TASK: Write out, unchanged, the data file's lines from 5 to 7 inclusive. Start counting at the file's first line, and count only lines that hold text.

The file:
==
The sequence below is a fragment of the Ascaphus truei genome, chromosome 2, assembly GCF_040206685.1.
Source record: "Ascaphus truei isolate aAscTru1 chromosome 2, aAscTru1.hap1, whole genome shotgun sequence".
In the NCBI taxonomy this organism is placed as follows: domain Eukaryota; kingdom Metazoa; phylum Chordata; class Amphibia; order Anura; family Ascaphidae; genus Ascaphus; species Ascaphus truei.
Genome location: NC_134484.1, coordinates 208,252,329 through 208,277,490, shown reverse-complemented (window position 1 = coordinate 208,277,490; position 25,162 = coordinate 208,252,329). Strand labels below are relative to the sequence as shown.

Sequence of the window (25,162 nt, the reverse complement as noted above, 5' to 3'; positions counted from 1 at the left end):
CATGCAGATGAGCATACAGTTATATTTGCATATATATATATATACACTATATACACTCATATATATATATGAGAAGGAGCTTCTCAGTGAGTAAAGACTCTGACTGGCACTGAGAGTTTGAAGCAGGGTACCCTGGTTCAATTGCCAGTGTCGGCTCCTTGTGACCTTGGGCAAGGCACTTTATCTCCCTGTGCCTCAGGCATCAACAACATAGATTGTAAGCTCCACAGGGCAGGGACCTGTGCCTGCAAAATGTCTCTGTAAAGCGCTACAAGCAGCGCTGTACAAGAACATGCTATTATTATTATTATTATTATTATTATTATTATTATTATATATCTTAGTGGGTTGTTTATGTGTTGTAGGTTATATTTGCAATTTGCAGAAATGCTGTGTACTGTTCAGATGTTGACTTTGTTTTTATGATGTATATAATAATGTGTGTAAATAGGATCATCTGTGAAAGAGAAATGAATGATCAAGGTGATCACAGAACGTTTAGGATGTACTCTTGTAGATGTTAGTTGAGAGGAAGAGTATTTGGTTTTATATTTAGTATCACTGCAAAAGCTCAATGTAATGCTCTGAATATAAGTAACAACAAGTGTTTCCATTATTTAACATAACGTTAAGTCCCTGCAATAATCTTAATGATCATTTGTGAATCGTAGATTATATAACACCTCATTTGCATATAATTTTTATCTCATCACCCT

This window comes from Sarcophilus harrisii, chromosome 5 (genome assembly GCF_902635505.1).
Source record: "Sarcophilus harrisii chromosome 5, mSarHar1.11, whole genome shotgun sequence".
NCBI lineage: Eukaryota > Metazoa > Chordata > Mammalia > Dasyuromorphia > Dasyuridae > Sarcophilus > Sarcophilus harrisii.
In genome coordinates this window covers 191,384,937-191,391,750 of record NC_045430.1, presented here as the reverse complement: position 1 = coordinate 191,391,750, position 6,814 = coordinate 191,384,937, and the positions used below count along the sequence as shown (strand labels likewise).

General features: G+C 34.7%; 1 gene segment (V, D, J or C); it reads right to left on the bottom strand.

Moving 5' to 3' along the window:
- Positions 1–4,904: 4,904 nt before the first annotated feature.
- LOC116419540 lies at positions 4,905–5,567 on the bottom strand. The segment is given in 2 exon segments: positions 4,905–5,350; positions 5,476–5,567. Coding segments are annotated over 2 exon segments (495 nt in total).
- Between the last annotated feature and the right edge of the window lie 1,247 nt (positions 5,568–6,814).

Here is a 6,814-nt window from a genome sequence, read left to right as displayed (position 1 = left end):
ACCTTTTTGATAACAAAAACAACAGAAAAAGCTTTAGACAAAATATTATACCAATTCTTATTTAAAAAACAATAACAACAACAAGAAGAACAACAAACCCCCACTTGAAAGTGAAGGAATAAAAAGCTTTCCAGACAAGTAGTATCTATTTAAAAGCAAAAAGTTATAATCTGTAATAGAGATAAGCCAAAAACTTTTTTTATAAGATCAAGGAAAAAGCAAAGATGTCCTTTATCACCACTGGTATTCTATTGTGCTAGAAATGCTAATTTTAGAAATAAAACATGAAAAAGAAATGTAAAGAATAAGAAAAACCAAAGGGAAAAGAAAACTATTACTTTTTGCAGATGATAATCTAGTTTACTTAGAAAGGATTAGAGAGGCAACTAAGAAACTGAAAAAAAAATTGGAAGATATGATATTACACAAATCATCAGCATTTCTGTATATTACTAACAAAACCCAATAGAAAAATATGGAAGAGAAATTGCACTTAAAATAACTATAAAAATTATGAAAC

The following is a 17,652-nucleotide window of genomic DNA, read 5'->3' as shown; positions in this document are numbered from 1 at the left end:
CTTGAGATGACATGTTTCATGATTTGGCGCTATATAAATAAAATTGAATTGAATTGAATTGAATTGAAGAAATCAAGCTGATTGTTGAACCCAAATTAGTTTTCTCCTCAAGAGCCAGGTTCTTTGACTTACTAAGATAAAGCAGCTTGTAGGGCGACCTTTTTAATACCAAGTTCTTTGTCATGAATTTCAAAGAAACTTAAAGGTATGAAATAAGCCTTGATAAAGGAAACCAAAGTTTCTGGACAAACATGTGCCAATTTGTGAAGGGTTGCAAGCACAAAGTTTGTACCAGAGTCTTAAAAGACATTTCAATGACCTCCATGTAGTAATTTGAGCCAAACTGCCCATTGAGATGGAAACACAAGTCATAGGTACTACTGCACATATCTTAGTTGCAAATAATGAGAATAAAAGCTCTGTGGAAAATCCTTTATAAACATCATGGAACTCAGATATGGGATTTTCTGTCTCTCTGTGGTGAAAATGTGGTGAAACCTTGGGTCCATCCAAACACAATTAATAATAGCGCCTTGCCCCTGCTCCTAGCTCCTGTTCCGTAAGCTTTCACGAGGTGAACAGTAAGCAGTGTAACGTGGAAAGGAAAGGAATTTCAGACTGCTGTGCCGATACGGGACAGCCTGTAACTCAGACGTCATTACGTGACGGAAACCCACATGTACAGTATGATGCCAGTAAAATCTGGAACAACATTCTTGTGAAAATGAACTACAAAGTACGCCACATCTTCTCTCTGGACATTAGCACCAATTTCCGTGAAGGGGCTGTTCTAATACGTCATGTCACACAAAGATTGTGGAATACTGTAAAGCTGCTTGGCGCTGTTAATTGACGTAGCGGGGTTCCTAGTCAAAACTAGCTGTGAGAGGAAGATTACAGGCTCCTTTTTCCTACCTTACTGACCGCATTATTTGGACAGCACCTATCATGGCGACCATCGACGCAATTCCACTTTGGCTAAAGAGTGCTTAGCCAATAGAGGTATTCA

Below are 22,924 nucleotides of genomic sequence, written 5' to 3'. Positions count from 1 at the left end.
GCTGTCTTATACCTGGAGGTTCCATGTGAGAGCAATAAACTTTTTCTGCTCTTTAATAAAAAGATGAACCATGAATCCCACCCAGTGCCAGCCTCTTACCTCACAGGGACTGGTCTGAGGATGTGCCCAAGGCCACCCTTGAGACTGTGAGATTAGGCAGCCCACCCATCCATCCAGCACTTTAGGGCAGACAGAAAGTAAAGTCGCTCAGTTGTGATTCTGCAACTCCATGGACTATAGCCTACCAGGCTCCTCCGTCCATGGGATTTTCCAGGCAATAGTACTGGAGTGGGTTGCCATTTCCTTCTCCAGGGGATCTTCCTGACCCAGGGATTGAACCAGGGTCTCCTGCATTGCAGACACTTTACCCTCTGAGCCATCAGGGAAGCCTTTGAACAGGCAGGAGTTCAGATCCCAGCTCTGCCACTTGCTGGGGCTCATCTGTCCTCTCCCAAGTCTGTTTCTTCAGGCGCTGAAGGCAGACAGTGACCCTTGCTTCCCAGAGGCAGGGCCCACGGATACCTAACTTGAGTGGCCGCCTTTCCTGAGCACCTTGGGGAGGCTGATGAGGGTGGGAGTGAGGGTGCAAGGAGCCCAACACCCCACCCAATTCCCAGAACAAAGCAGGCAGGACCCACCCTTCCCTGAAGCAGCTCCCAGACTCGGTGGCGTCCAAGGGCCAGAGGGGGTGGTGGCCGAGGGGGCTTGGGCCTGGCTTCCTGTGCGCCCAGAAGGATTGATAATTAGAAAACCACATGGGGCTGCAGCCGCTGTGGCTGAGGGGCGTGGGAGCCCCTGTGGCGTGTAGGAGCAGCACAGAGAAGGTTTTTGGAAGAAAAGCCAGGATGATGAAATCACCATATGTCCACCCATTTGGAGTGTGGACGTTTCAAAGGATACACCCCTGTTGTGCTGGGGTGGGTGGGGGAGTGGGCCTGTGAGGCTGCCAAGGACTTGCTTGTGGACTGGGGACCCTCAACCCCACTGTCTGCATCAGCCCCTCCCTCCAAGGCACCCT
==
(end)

Sequence of the window (25,162 nt, the reverse complement as noted above, 5' to 3'; positions counted from 1 at the left end):
CATGCAGATGAGCATACAGTTATATTTGCATATATATATATATACACTATATACACTCATATATATATATGAGAAGGAGCTTCTCAGTGAGTAAAGACTCTGACTGGCACTGAGAGTTTGAAGCAGGGTACCCTGGTTCAATTGCCAGTGTCGGCTCCTTGTGACCTTGGGCAAGGCACTTTATCTCCCTGTGCCTCAGGCATCAACAACATAGATTGTAAGCTCCACAGGGCAGGGACCTGTGCCTGCAAAATGTCTCTGTAAAGCGCTACAAGCAGCGCTGTACAAGAACATGCTATTATTATTATTATTATTATTATTATTATTATTATTATATATCTTAGTGGGTTGTTTATGTGTTGTAGGTTATATTTGCAATTTGCAGAAATGCTGTGTACTGTTCAGATGTTGACTTTGTTTTTATGATGTATATAATAATGTGTGTAAATAGGATCATCTGTGAAAGAGAAATGAATGATCAAGGTGATCACAGAACGTTTAGGATGTACTCTTGTAGATGTTAGTTGAGAGGAAGAGTATTTGGTTTTATATTTAGTATCACTGCAAAAGCTCAATGTAATGCTCTGAATATAAGTAACAACAAGTGTTTCCATTATTTAACATAACGTTAAGTCCCTGCAATAATCTTAATGATCATTTGTGAATCGTAGATTATATAACACCTCATTTGCATATAATTTTTATCTCATCACCCT

This window comes from Sarcophilus harrisii, chromosome 5 (genome assembly GCF_902635505.1).